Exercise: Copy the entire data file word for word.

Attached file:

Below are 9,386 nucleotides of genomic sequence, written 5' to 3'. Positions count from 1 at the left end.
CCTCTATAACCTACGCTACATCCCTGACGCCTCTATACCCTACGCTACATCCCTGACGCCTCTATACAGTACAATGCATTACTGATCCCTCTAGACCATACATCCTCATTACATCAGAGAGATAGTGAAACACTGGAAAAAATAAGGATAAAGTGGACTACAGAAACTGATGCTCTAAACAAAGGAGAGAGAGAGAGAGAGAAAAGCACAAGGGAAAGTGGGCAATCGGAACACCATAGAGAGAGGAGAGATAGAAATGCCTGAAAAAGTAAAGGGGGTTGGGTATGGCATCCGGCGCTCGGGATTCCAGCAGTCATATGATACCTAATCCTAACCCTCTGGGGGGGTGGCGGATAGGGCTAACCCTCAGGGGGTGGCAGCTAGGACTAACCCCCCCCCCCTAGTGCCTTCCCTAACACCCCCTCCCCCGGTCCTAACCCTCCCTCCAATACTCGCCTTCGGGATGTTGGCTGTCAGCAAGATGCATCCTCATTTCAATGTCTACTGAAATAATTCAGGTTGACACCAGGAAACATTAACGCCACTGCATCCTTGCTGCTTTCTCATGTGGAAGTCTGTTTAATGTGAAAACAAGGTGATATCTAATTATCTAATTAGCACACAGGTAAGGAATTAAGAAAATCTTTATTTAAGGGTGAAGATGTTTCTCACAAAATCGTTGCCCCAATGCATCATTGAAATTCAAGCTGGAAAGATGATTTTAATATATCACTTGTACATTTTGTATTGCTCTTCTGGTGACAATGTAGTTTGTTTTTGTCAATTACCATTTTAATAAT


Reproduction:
Below are 9,386 nucleotides of genomic sequence, written 5' to 3'. Positions count from 1 at the left end.
CCTCTATAACCTACGCTACATCCCTGACGCCTCTATACCCTACGCTACATCCCTGACGCCTCTATACAGTACAATGCATTACTGATCCCTCTAGACCATACATCCTCATTACATCAGAGAGATAGTGAAACACTGGAAAAAATAAGGATAAAGTGGACTACAGAAACTGATGCTCTAAACAAAGGAGAGAGAGAGAGAGAGAAAAGCACAAGGGAAAGTGGGCAATCGGAACACCATAGAGAGAGGAGAGATAGAAATGCCTGAAAAAGTAAAGGGGGTTGGGTATGGCATCCGGCGCTCGGGATTCCAGCAGTCATATGATACCTAATCCTAACCCTCTGGGGGGGTGGCGGATAGGGCTAACCCTCAGGGGGTGGCAGCTAGGACTAACCCCCCCCCCCTAGTGCCTTCCCTAACACCCCCTCCCCCGGTCCTAACCCTCCCTCCAATACTCGCCTTCGGGATGTTGGCTGTCAGCAAGATGCATCCTCATTTCAATGTCTACTGAAATAATTCAGGTTGACACCAGGAAACATTAACGCCACTGCATCCTTGCTGCTTTCTCATGTGGAAGTCTGTTTAATGTGAAAACAAGGTGATATCTAATTATCTAATTAGCACACAGGTAAGGAATTAAGAAAATCTTTATTTAAGGGTGAAGATGTTTCTCACAAAATCGTTGCCCCAATGCATCATTGAAATTCAAGCTGGAAAGATGATTTTAATATATCACTTGTACATTTTGTATTGCTCTTCTGGTGACAATGTAGTTTGTTTTTGTCAATTACCATTTTAATAAT